5 – Turning Improperly – Making improper turns is another contributing factor to collisions and violations. Improper turns occur when:
- You turn from the wrong lane.
- You turn into the wrong lane.
- You make a U-turn from a lane not designated as such.
Making safe and legal turns is as simple as:
- Entering the correct turn lane in advance of the intended turn.
- Using your turn signal to show your intent to turn.
- Turn into the proper lane.
Note: It is a ticketable offense to change lanes or turn without using your turn signals.
Seatbelt Use – It’s the Law
Wearing your seatbelt every time you operate a vehicle is one of the most essential safety mechanisms you can employ. Seatbelts will increase your chances of surviving a collision by:
- Preventing ejection from the vehicle.
- Keeping passengers from flying around inside the vehicle.
- Keeping the driver in the driver’s seat where he or she can maintain or attempt to regain control of the vehicle.
Follow the link to find out the seatbelt law where you live.
Hands-Free Systems and Distracted Driving
Nearly everyone has a cell phone. Using or manipulating that phone while driving takes your attention from the road, and many states are now responding with strict usage laws.
While the utilization of a hands-free system may appear to be safer, it is not. The use of your phone in your hand, through voice commands, or other hands-free methods while operating a vehicle are all equally unsafe, as they reduce one’s cognitive awareness to the road.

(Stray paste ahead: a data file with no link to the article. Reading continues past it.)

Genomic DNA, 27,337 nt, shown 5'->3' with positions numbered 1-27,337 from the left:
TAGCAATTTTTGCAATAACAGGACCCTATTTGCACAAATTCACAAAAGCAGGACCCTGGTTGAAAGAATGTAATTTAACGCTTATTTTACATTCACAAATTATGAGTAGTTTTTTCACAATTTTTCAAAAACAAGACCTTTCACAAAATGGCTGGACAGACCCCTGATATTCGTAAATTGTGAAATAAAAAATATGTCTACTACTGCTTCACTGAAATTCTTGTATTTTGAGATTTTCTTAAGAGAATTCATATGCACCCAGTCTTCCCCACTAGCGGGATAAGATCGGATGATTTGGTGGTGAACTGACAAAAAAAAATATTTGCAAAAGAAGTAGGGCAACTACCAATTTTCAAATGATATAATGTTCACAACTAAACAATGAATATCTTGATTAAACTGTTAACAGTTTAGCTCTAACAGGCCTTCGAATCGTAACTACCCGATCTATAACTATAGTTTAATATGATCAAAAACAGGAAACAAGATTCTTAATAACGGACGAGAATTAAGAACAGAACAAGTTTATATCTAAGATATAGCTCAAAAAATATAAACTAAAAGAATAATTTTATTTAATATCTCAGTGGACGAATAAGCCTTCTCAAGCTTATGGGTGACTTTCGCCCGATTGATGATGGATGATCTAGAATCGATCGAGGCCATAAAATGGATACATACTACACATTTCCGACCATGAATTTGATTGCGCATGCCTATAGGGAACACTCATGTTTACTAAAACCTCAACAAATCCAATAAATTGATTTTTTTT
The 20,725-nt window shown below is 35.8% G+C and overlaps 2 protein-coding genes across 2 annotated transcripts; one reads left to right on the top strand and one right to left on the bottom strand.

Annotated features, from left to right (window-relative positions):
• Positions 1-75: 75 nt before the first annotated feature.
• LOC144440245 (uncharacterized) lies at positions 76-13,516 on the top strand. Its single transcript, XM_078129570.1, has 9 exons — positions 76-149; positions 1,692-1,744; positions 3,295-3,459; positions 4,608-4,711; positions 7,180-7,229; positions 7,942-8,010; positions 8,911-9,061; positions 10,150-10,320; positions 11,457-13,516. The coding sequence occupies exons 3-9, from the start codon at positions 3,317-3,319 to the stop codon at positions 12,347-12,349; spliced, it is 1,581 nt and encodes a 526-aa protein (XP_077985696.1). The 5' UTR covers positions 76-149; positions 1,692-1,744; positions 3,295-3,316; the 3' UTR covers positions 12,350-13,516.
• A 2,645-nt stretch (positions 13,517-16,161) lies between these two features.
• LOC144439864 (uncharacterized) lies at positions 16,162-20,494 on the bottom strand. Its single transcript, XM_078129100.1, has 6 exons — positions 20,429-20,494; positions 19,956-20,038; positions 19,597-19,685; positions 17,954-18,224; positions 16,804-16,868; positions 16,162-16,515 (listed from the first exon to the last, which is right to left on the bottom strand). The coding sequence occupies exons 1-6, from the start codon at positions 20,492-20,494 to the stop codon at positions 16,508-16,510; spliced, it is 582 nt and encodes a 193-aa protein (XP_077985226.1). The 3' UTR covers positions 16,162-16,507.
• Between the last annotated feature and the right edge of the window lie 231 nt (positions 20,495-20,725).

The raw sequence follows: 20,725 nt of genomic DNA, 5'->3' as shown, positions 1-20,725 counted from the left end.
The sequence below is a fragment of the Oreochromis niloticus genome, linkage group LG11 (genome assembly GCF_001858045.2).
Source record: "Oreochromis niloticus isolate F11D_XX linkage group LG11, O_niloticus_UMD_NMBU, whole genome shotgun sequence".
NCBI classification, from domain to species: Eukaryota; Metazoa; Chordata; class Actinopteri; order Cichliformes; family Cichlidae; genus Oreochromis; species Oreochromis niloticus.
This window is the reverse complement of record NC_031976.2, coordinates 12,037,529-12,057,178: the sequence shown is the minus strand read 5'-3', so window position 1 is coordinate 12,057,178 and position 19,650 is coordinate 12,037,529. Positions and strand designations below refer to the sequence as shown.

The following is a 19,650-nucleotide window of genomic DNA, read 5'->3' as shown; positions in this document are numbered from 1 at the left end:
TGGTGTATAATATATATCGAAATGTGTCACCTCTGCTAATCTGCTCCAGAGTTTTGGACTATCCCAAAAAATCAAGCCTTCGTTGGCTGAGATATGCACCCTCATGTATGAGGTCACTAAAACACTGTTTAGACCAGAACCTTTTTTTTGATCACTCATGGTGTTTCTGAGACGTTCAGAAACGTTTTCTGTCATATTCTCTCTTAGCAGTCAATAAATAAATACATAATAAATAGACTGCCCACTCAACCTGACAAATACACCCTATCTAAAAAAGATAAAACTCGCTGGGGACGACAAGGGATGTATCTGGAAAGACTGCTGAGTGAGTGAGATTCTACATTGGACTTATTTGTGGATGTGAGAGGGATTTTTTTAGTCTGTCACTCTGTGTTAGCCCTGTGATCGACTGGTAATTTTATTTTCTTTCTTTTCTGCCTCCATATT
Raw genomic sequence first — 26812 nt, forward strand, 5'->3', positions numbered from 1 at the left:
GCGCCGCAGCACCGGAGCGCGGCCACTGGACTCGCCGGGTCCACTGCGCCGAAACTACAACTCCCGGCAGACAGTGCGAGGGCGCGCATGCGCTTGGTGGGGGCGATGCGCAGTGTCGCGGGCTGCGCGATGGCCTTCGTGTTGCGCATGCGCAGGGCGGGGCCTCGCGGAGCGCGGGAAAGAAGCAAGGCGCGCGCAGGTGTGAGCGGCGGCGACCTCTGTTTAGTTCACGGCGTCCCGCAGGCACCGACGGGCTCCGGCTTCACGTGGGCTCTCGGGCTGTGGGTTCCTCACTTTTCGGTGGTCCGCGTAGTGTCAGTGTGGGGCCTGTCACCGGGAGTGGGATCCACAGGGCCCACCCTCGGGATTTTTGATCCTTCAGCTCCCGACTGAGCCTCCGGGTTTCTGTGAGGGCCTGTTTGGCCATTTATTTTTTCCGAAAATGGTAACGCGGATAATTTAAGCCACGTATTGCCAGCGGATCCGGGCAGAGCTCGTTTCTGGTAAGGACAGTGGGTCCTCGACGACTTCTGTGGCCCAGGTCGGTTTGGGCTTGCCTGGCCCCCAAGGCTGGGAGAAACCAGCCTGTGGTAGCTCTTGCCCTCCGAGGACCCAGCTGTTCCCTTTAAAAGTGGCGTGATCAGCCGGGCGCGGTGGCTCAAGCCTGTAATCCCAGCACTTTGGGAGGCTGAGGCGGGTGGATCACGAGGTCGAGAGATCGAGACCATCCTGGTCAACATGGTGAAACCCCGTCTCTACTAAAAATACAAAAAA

Follow the link to find out the cell phone usage and text while driving law where you live.
How Does One Become A Good Defensive Driver?
From the time you begin using defensive driving techniques and avoid unsafe driving behaviors, your safety is already improving. As with any skill set, the more you know and the more you practice, the better you will be.
It is essential to remain aware of the following defensive driving habits every time you get behind the wheel:
Decisions – Every driving decision you make should be legal and safe.
Personal Space – Your personal driving space in and around your vehicle should be maintained safe and stress-free.
Arrive Safely – Reach your destination safely without a ticket or collision, and without affecting the safety of other drivers.
Share the Road – Always use common sense, cooperation, and be courteous.
Pay Attention – Recognize in yourself and other drivers, the risks of hazardous driving behaviors and conditions.
Improving Driving Skills and Awareness
The tips above are intended to assist you in understanding what it means to be a defensive driver and reduce the risk of a collision or getting a ticket.
In this article, we have defined some unsafe driving habits, discussed how to properly change lanes, the dangers of cell phone use, and simple measures to be a defensive driver.
The more you learn and practice good driving habits, the better driver you will become. The better driver you are, the less likely you will be to receive a traffic violation or be involved in an accident.